Open Access Articles- Top Results for Enthymeme


An enthymeme (Greek: ἐνθύμημα, enthumēma), is a rhetorical syllogism (a three-part deductive argument) used in oratorical practice.

In another broader usage, the term "enthymeme" is sometimes used to describe an incomplete argument of forms other than the syllogism,[1] or a less-than-100% argument.[2]

In some philosophy classes at universities, students or teachers may joke that something is "a first-figure enthymeme with a suppressed major". Since a "first-figure enthymeme" is a syllogism in which the major premise remains and the minor (second-figure) premise is removed, and since the joke then indicates that the major is suppressed, the statement refers to a conclusion without premises or proof.

Informal syllogism

Here is an example of an informal syllogism, an enthymeme:

  • "Socrates is mortal because he's human."
The complete formal syllogism would be the classic:
All humans are mortal. (major premise - assumed)
Socrates is human. (minor premise - stated)
Therefore, Socrates is mortal. (conclusion - stated)

While syllogisms lay out all of their premises and conclusion explicitly, enthymemes keep at least one of the premises or conclusion unsaid. The assertions left unsaid are intended to be so obvious as to not need stating.[3]

Advice is given freely because so much of it is worthless.

Here, there is an explicit premise that most advice is worthless. But an implicit premise is that all worthless things are given away freely.

Here is an example of a "a less-than-100% argument" stated by George Bernard Shaw:

The reasonable man adapts himself to the world.
The unreasonable one persists in trying to adapt the world to himself.
Therefore all progress depends on the unreasonable man.

Here there is an unstated premise that progress comes about when a man tries to adapt the world to himself. While all the premises are true, it is arguable that a man is "unreasonable" because he is trying to change the world.

Maxim, or a less-than-100% argument

Klamer et al. argue that Aristotle also addressed enthymemes as maxims:

"Aristotle noted that most arguments take the form of an 'enthymeme' ('EN-thu-miem'), an incomplete or not-quite-air-tight syllogism. 'Free trade is good' or 'Taxes reduce output' are enthymemes, not-syllogistic arguments. The average French economist may find such arguments 45 percent true, whereas the average American economist may find them 80 percent true. Arguing an enthymeme is successful when the economist defends the 45 or 80 percent true as 'true enough.' Economics, like other sciences, works in approximations."[2]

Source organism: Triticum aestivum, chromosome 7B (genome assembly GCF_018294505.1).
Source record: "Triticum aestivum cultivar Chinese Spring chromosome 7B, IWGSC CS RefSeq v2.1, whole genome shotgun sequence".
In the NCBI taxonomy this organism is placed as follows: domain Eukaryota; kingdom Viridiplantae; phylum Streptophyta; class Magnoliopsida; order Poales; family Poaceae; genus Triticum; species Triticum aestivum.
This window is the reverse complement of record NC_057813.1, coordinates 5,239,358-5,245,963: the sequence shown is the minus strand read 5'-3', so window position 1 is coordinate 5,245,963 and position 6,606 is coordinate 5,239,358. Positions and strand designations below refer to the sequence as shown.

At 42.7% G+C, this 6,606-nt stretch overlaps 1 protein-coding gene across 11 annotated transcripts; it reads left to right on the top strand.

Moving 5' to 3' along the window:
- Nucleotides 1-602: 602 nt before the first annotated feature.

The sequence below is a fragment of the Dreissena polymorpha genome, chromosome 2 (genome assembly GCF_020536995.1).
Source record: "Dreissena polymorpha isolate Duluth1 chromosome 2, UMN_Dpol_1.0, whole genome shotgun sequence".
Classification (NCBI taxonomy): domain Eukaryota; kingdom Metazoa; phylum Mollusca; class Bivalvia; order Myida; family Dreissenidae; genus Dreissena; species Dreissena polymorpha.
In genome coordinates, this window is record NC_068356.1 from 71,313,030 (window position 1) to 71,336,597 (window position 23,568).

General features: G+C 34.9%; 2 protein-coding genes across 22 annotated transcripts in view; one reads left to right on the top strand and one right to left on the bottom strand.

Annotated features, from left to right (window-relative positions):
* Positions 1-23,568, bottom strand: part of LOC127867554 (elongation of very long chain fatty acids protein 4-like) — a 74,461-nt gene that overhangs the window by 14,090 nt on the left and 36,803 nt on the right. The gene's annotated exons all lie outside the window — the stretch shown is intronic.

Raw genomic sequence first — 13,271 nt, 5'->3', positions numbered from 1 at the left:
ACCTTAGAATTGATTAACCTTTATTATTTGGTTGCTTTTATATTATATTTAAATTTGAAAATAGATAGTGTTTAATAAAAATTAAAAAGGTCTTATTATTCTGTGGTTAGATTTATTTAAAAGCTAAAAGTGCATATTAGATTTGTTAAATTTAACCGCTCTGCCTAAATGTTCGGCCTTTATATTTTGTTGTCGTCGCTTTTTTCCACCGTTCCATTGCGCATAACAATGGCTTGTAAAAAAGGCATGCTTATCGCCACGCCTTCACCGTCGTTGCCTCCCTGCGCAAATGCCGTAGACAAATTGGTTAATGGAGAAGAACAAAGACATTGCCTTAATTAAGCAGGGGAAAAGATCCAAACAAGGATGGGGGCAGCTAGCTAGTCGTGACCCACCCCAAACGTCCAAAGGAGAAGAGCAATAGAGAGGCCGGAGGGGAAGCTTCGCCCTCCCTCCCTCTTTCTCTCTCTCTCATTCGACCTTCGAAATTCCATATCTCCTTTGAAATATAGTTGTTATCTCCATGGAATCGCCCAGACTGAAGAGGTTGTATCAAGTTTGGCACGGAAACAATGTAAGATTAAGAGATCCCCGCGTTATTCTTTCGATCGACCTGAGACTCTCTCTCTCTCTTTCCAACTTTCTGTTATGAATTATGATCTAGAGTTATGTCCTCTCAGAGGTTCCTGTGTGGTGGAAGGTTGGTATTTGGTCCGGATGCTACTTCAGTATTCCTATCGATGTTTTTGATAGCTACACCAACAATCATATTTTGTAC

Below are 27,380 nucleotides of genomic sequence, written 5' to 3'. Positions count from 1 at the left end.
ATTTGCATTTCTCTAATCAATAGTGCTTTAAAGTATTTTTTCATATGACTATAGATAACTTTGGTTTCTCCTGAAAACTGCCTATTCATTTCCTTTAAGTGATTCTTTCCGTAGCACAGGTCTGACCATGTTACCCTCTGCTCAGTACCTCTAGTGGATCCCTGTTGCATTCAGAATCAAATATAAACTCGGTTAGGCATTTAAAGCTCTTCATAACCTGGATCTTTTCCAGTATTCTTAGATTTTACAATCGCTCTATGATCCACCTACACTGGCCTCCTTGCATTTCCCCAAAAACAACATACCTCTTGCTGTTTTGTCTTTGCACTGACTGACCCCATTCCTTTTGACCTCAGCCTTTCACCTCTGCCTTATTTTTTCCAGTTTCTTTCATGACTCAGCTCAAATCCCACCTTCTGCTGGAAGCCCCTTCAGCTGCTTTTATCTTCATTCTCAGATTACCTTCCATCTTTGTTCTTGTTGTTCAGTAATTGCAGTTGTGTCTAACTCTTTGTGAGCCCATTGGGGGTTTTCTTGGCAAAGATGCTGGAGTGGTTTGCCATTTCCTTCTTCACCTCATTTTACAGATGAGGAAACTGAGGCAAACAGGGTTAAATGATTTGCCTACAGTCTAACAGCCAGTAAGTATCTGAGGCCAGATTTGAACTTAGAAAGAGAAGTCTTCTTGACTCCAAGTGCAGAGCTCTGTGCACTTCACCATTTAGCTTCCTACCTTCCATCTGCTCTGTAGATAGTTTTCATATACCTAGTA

In “Aristotle’s Rhetoric,”[5] Christof Rapp discusses how Aristotle distinguishes between the two arguments, probably premises (eikos) and signs (semeia), that enthymemes are taken from. Aristotle says that enthymemes are based on probabilities, or tekmēria (proofs or evidence, and signs). Most people make rhetorical arguments by taking from probable premises.

“Arguments by sign assert that two or more things are so closely related that the presence or absence of one indicates the presence or absence of the other.”[6] In “Aristotle’s Reasoning,” three different types of sign arguments are shown. Type (i) and (iii) are always refutable, even if the premises are true-meaning they don’t include a valid deduction (sullogismos). Aristotle calls them asullogistos (non-deductive). Sign argument type (ii) can never be refuted if the premise is true. Sign (ii) is also called tekmērion (proof, evidence).[7]

See also


  1. ^ Audi, R. (ed.), The Cambridge Dictionary of Philosophy - 2nd ed., pp. 257, 267. Cambridge University Press, 1999.
  2. ^ a b Klamer, Arjo; McCloskey, Deirdre N.; Ziliak, Stephen (18 May 2007). "Is There Life after Samuelson's Economics? Changing the Textbooks" (PDF). Post-Autistic Economics Review (Post-autistic Economics Network) (42): 2–7. Retrieved 2009-05-18. 
  3. ^ "Aristotle's Rhetoric (Stanford Encyclopedia of Philosophy)". Retrieved 2015-04-08. 
  4. ^ "My Aphorisms". Retrieved 2015-04-08. 
  5. ^ "Aristotle's Rhetoric (Stanford Encyclopedia of Philosophy)". Retrieved 2015-04-08. 
  6. ^ "Reasoning". Retrieved 2015-04-08. 
  7. ^ "Aristotle's Rhetoric (Stanford Encyclopedia of Philosophy)". Retrieved 2015-04-08. 

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